A couple of other things occurred around the same time to add to that recognition. One, sections of the internet social justice fraternity gradually started doing my head in: those who never had the benefit of a Gentle Word like I did at 18, and have ended up so full of antagonistic rage they’re incapable of getting on with anybody, even people broadly of the same stripe (the 25-year-olds from Northampton who write everything in teen Americanisms and spend more time reading about marginalised groups than talking to any are especially delightful….). Secondly, I lost a close friend. As dearly as I loved him, at times he could be quite a stick in the mud who would do things like block people summarily on social media for saying or liking anything he didn’t like. I sensed this stubbornness probably didn’t help his overall mental state and resolved to try to live the rest of my life with that in mind.

But there are problems. Oh, there are problems. Of course. There are reasons I shouldn’t like you far more fundamental than any to do with background or politics. On one hand I want to feel proud to have embraced the enemy, grown, matured and all that self-help caper, but at the same time my life would be ten times simpler if I could just hate you. Or at least forget you. Or at least, stop my brain from thinking liking you is some sort of virtue or test. It isn’t. It isn’t a real test because I don’t have to live or work with you, and if you grate on me I can just turn away rolling my eyes. I am not endlessly forced to listen to you rant emptily at some honcho in the news who you hate because of something he did fifteen years ago which I have no idea about because fifteen years ago I was in a Um Bongo-scented classroom learning about wars and algebra, surrounded by girls who preferred Billie to Tori Amos (those too old or young to remember Billie Piper as a pop star, you are fortunate souls; acting really was the better choice…). Why, for God’s sake, why did my Great Adult Epiphany About Life have to come from you and not someone who can be something tangible and real instead of the usual residual nonsense, when I’ve already had thirteen years of nonsense, and enough guilt to start my own religion? (thanks, Tori)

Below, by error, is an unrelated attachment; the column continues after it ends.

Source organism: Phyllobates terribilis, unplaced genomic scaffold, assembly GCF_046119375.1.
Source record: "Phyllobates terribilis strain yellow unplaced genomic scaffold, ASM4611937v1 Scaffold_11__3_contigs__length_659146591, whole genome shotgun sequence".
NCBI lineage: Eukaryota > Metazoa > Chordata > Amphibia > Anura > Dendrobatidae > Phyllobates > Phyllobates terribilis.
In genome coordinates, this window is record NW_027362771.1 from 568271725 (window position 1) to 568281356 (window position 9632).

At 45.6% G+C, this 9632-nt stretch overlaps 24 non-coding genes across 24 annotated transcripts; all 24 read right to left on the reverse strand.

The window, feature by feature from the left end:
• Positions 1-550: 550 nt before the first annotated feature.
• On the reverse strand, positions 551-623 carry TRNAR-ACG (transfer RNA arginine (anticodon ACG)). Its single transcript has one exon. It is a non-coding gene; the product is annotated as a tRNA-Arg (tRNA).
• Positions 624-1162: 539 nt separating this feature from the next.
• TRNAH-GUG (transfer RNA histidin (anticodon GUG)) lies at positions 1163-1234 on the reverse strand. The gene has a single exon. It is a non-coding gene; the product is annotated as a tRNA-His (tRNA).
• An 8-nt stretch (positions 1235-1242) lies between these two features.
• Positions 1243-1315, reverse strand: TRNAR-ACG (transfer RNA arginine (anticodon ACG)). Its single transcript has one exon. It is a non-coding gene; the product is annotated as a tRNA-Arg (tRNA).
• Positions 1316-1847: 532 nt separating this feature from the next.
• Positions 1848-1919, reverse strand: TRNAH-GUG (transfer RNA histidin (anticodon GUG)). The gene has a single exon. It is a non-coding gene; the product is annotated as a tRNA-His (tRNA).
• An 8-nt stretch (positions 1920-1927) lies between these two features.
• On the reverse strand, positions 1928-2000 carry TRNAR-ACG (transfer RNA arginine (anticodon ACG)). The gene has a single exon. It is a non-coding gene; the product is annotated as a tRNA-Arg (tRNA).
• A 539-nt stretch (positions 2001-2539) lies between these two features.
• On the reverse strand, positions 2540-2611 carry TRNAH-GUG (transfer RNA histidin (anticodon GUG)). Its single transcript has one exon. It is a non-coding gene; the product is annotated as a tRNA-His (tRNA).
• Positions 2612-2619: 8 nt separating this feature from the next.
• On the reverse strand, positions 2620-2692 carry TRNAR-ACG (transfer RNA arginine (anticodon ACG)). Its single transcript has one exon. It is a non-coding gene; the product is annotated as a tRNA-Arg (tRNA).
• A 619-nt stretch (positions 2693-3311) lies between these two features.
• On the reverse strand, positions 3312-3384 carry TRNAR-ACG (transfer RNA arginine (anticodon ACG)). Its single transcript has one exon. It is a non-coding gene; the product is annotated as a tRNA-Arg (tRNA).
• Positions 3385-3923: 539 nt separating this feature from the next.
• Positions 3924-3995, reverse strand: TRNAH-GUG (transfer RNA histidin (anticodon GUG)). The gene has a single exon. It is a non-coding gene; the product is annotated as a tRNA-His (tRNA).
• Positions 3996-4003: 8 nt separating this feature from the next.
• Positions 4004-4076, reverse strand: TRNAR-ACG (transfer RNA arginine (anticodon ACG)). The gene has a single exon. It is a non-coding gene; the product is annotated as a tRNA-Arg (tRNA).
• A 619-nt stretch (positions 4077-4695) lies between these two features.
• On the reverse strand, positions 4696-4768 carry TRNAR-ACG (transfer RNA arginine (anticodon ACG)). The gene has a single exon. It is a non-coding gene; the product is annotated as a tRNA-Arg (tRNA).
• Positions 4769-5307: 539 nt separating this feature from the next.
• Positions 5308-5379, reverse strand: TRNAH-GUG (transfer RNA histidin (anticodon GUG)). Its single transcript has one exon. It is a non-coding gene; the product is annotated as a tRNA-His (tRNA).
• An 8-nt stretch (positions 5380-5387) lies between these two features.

I don’t know what it is about you but you’re still far too easy to warm to. I’ve tried to think of what it would take to make me hate you and I can’t, or I can, but then think it’s not reason enough to outweigh the goodness. Whenever you tip your hat to someone I wouldn’t choose to share the earth with let alone endorse in public, I just end up thinking back to those moments of empathy and feeling like I’d forgive you anything. Yes, you’re a weirdo with an erratic brain-to-mouth filter but it takes one to know one. In our own ways, we’re two impossibly-stubborn people who’ve edged slightly closer to the middle ground and bumped into each other there…

I just wish it had been under different circumstances…

And now you’re indirectly responsible for putting a Billie Piper single into my head for the first time this century and I can’t even hate you for that….

“Blue isn’t red. Everybody knows this. And I wonder, when will I learn? Guess I was in deeper than I thought I was…”  Tori Amos, ‘Strange

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5 thoughts on “A Letter To: Someone I Want To Hate But Just Can’t…

  1. I don’t know this particular person, but unless they support the BNP or thinking Hitler was right about a few things, I approach how much I want to know someone by why they think what they do. There are plenty of awful people of all political stripes.

    • On ‘Hitler being right about a few things’: You’ve reminded me, when we were about 16, a girl in my year once said: “You have to admit, Hitler was a genius….” Happy days…